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Alternative Names Return to topGastric acid secretion test
Definition Return to top
The stomach acid test is used to measure the quantity and acidity of stomach contents.
How the Test is Performed Return to top
After not eating for a period of time, fluid is all that remains in the stomach. This fluid can be removed via a tube inserted through the esophagus (food pipe).
To test the ability of cells in the stomach to secrete acid, gastrin may be injected just under the skin, into a muscle, or into a vein. The stomach contents are then removed and analyzed.
Another test involves insulin-induced hypoglycemia. Enough insulin is given under the skin or through a vein to cause the blood sugar to decrease. This causes the vagus nerve to stimulate the release of gastrin. After a short time, the stomach contents are removed and analyzed.
How to Prepare for the Test Return to top
You will be asked not to eat or drink for 4 - 6 hours before the test.
How the Test Will Feel Return to top
You may notice some discomfort or a gagging feeling as the tube is passed through your nose or mouth, and down your esophagus.
Why the Test is Performed Return to top
This test may be used for a number of reasons:
Normal Results Return to top
Normally the volume of the stomach fluid is 20 to 100 mL and the pH is acidic (1.5 to 3.5). In some situations, these numbers are converted to actual acid production in units of milliequivalents per hour.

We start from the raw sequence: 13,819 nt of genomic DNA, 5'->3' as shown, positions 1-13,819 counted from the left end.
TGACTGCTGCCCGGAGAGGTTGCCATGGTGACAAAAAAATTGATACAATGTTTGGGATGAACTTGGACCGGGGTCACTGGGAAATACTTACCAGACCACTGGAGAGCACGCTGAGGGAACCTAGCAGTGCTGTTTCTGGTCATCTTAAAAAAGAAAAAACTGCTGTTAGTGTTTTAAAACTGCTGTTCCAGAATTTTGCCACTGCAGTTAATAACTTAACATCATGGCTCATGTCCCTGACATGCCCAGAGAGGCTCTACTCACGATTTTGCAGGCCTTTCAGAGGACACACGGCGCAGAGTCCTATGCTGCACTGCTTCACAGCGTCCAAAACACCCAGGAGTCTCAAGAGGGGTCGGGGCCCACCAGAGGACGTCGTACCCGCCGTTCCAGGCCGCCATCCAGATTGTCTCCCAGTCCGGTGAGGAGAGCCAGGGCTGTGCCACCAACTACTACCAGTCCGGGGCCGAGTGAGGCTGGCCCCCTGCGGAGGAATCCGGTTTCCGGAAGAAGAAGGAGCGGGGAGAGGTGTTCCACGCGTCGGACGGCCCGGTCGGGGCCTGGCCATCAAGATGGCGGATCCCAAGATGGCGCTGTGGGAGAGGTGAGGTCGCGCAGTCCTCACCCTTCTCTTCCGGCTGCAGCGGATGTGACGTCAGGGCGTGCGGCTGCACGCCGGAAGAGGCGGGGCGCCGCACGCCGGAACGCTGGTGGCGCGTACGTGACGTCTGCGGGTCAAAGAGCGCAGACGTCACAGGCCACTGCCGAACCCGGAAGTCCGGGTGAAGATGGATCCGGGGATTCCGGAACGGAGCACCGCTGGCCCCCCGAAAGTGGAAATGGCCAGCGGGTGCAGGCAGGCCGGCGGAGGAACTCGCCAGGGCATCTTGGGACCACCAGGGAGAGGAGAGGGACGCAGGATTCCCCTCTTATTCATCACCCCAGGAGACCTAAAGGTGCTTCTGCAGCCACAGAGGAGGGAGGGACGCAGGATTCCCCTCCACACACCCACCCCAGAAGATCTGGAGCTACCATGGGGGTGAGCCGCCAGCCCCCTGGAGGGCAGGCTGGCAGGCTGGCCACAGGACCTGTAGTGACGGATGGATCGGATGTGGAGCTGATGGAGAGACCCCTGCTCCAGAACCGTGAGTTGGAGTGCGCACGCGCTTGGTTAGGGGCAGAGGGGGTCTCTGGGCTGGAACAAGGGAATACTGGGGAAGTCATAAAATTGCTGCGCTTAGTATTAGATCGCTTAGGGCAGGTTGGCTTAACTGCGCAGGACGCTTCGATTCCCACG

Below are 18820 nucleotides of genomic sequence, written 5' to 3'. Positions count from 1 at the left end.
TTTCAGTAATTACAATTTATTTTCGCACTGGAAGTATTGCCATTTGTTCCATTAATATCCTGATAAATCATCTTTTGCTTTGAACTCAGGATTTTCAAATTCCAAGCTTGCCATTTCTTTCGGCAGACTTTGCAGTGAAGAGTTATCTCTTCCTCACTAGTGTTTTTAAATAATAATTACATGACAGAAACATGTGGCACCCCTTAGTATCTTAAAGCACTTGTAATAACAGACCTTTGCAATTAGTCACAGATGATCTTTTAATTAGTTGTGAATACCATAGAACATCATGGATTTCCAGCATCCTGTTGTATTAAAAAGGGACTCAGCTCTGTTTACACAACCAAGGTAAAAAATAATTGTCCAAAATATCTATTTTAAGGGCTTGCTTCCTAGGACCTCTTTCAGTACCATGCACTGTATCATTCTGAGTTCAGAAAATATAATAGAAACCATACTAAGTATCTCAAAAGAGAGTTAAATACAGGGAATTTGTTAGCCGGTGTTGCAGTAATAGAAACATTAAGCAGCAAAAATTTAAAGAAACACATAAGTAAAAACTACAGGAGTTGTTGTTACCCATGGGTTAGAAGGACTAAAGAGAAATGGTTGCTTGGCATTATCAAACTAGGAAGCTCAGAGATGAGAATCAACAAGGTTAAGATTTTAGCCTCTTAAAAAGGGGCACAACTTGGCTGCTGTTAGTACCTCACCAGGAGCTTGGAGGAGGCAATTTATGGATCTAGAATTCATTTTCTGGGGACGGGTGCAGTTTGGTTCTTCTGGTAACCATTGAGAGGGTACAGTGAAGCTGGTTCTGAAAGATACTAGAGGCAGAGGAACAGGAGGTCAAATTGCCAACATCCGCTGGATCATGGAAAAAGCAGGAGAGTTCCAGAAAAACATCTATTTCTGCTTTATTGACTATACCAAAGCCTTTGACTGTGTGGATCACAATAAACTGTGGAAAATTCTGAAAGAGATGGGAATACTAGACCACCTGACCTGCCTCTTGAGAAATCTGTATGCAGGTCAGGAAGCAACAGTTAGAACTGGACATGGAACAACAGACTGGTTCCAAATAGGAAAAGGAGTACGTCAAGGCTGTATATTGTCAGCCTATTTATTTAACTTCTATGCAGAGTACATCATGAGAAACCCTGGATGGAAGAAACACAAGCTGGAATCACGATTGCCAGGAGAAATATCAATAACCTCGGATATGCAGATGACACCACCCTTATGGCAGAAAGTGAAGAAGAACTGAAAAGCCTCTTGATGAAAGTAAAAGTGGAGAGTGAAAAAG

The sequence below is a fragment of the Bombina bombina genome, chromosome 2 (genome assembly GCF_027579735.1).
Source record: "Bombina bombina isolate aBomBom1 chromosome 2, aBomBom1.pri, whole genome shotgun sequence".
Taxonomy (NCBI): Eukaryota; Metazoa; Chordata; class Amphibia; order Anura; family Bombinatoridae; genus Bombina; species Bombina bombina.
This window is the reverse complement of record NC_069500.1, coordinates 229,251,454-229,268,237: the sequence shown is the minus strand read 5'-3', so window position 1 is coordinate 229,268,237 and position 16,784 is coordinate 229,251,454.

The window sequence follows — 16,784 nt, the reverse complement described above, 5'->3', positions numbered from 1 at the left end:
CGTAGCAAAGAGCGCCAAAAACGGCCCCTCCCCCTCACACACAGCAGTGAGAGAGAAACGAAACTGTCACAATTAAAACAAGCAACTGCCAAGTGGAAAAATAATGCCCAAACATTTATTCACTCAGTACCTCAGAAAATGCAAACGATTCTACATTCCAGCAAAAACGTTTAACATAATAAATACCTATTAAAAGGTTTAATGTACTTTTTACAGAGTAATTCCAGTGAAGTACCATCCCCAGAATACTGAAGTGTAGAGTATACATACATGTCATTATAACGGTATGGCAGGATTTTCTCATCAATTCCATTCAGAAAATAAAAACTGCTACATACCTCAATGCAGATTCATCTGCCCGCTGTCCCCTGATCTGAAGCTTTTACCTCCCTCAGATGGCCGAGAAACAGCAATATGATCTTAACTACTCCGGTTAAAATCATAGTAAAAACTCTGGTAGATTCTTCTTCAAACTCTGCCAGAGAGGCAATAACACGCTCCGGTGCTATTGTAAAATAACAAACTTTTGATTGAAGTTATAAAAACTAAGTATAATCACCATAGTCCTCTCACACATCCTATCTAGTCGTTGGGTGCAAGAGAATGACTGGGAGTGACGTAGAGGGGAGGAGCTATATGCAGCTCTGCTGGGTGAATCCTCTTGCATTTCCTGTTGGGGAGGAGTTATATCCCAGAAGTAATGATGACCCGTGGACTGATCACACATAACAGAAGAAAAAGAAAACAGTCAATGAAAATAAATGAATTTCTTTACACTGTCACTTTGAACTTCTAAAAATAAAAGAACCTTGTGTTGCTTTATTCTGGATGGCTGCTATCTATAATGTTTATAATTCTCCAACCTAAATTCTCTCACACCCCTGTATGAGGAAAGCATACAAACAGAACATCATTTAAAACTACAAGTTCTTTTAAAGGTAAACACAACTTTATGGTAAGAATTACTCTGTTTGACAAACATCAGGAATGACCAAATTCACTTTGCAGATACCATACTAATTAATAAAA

Note: Normal value ranges may vary slightly among different laboratories. Talk to your doctor about the meaning of your specific test results.
What Abnormal Results Mean Return to top
Risks Return to top
There is a slight risk of the tube being placed through the windpipe and into the lungs instead of through the esophagus and into the stomach. The health care provider will be sure the tube is correctly placed before continuing with the test.
If the test includes injection of insulin, there is a risk of bringing on symptoms of low blood sugar.
References Return to topJensen RT. Pancreatic endocrine tumors. In: Goldman L, Ausiello D, eds. Cecil Medicine. 23rd ed. Philadelphia, Pa: Saunders Elsevier; 2007: chap 205. Update Date: 11/2/2008 Updated by: David C. Dugdale, III, MD, Professor of Medicine, Division of General Medicine, Department of Medicine, University of Washington School of Medicine; George F. Longstreth, MD, Department of Gastroenterology, Kaiser Permanente Medical Care Program, San Diego, CA. Also reviewed by David Zieve, MD, MHA, Medical Director, A.D.A.M., Inc.